John Romita Jr.

The Incredible Hulk 39 (June 2002)

95484I’m not sure how much more contrived Jones’s setup for the series could be… Maybe if he’d make the Hulk somebody’s dad. But he doesn’t. He makes someone else somebody’s dad.

Once again, Jones doesn’t let Bruce have the issue. One of the bad guys gets the issue and she gets to tell Bruce all about this strange situation he’s found himself in. Of course, if you’re Bruce Banner and you’ve been hulking out for years, strange situations shouldn’t seem strange. But Jones acts like he’s come up with sliced bread.

He hasn’t. He’s come up with a really contrived story and hasn’t taken any time in the issue to do anything else. It’s the last in the arc, the setup for the next one, so not doing anything else would usually be okay. But he hasn’t been doing anything else for issues.

This arc could’ve easily run two issues.

D 

CREDITS

Tag… You’re Dead!; writer, Bruce Jones; penciller, John Romita Jr.; inker, Tom Palmer; colorist, Studio F; letterers, Richard Starkings and Wes Abbott; editors, John Miesegaes and Axel Alonso; publisher, Marvel Comics.

The Incredible Hulk 38 (May 2002)

95483So what have we got here? What are Jones and Romita serving this issue? Sorry, it takes place in a roadside cafe. I’m just in the spirit.

Jones has bad guys who can come back from the dead and there are apparently more of them than he previously told the reader about. He’s also got Doc Samson borrowing an outfit from the Village People. Romita has nothing. Terrible backgrounds. There’s an action scene but Jones cuts away so who knows how Romita would do with it.

Here’s the problem–there’s nothing with Bruce. Either the bad guys run the issue or Samson runs the issue. Bruce just sits around. Jones writes the character perfectly well–better this issue since he’s not moping about the kid he may or may not have killed–but doesn’t do anything with him. He reacts, never acts.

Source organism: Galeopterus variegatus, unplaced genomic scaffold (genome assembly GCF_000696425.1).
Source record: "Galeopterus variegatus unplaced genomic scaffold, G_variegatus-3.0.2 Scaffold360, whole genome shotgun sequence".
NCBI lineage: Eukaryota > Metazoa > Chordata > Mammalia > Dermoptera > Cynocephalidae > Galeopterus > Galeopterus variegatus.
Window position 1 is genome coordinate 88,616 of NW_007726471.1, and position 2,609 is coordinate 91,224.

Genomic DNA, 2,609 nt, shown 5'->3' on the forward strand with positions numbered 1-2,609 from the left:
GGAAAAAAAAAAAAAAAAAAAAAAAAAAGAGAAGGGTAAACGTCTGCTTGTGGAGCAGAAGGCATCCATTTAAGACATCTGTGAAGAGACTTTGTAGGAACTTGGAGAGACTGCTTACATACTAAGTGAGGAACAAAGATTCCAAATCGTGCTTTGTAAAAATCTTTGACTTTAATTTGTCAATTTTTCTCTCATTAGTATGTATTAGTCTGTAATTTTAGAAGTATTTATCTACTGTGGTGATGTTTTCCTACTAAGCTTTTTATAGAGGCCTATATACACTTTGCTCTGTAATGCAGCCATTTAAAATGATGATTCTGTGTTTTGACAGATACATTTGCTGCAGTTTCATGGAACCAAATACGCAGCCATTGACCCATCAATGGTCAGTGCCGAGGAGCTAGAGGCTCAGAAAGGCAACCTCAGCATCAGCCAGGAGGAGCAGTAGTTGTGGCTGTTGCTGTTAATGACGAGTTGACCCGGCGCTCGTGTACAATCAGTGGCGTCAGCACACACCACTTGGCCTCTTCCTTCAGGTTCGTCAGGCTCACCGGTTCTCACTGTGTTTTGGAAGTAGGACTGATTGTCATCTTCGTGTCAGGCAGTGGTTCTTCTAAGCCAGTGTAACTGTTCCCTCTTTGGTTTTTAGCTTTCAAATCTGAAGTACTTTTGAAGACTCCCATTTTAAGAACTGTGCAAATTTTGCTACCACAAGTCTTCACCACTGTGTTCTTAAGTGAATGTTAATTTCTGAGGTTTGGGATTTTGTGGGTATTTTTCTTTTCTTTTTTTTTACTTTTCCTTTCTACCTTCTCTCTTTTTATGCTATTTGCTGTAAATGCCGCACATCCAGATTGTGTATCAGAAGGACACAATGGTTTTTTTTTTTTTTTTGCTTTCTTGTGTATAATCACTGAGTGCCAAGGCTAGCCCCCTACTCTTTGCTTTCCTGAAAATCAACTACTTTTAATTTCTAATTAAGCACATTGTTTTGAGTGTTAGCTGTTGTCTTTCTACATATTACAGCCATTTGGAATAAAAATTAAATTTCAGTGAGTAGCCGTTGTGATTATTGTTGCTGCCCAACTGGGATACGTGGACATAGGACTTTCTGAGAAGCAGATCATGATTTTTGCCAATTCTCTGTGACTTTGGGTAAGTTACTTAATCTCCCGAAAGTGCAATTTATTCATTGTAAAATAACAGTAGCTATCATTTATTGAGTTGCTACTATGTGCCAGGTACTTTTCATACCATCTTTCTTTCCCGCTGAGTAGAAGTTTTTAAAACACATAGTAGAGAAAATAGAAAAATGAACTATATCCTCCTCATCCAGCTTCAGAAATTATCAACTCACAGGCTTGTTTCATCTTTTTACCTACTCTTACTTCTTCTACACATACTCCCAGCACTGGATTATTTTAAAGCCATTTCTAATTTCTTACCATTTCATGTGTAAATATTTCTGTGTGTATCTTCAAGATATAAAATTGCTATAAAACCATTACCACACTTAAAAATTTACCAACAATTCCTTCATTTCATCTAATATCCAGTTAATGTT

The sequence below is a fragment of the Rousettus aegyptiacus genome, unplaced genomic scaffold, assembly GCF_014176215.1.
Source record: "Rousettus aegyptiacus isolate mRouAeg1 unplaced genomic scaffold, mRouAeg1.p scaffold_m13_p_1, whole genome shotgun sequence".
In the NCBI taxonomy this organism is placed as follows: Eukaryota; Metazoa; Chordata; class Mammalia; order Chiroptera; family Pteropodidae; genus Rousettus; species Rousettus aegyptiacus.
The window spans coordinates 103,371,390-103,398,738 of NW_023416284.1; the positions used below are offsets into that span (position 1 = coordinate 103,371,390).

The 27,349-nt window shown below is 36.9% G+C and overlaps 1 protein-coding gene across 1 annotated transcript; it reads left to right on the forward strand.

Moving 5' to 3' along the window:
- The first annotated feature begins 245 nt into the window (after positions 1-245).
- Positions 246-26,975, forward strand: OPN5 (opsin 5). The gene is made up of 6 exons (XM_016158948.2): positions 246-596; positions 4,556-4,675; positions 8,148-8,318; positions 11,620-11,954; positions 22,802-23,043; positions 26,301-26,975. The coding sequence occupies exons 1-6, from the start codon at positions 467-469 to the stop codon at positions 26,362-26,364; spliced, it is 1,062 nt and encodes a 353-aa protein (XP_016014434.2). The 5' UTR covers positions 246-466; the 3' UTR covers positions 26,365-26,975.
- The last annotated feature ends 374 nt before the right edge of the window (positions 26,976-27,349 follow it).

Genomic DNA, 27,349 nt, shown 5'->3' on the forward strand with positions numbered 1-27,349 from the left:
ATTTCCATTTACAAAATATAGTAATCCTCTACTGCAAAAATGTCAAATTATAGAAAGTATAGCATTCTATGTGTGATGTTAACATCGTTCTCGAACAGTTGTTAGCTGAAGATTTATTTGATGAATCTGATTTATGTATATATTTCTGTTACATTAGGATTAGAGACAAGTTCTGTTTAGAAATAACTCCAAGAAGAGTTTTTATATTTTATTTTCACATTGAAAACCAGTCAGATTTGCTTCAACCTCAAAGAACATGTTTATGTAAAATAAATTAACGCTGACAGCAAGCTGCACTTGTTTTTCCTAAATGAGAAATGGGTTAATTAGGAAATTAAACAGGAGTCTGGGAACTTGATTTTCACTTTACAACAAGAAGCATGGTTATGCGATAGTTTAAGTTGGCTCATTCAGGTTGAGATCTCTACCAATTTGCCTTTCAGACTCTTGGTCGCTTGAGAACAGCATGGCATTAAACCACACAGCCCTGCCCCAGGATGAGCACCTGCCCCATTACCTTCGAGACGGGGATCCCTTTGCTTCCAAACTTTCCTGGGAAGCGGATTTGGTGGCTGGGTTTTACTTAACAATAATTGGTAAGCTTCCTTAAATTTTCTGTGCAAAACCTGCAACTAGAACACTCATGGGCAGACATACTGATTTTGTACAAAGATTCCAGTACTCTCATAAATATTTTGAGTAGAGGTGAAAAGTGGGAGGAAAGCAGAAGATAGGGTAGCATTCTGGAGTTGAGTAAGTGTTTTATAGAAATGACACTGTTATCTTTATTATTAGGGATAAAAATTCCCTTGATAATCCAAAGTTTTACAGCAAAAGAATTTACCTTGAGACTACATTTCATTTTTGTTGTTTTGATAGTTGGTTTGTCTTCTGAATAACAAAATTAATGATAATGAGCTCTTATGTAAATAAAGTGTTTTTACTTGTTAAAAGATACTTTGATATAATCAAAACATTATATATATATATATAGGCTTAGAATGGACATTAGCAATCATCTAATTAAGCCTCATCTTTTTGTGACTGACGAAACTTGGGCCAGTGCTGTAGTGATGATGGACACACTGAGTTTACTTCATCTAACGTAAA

Everything’s way too convenient to get concerned about.

C 

CREDITS

Last Chance Cafe; writer, Bruce Jones; penciller, John Romita Jr.; inker, Tom Palmer; colorist, Studio F; letterers, Richard Starkings and Wes Abbott; editors, John Miesegaes and Axel Alonso; publisher, Marvel Comics.

The Incredible Hulk 37 (April 2002)

95482This issue is definitely better, but only because Jones takes time to give Samson stuff to do. He hangs out with this bullied kid while Bruce goes hitchhiking and has an adventure. Of course, since things are very convenient, the assassins get caught up in the adventure too.

I just realized how much Bruce looks like Mister X, which sort of points out how lame Romita’s art is for this book. Mister X through the heartland might be cool. But with Romita? Every page is a bore, worse when he’s got to do action.

Jones is way too unfocused–the assassins, Samson, Bruce–and there’s no tension to the issue. There’s no suspense and he’s basically trying to do a suspense story, just one set during the day for whatever reason.

I’m also very confused about Bruce’s laptop and how come he doesn’t know it’s tracking him.

But it’s okay.

C+ 

CREDITS

You Must Remember This…; writer, Bruce Jones; penciller, John Romita Jr.; inker, Tom Palmer; colorist, Studio F; letterers, Richard Starkings and Wes Abbott; editors, John Miesegaes and Axel Alonso; publisher, Marvel Comics.

The Incredible Hulk 36 (March 2002)

95481There’s not a lot of Bruce in this issue. Except when he’s freaking out about the kid dying–only, there’s always something suspect about Hulk casualties. It’s one of those things a writer can’t concentrate too hard on because the logic holes become too obvious. There’s no Hulk, expect on TV.

There’s also a lot of bad art from Romita. Jones introduces two assassins out to get Bruce and then Leonard Samson is on the case. He sticks with them for the majority of the issue, which is too bad. Romita draws all three poorly. At least his Bruce is… consistent.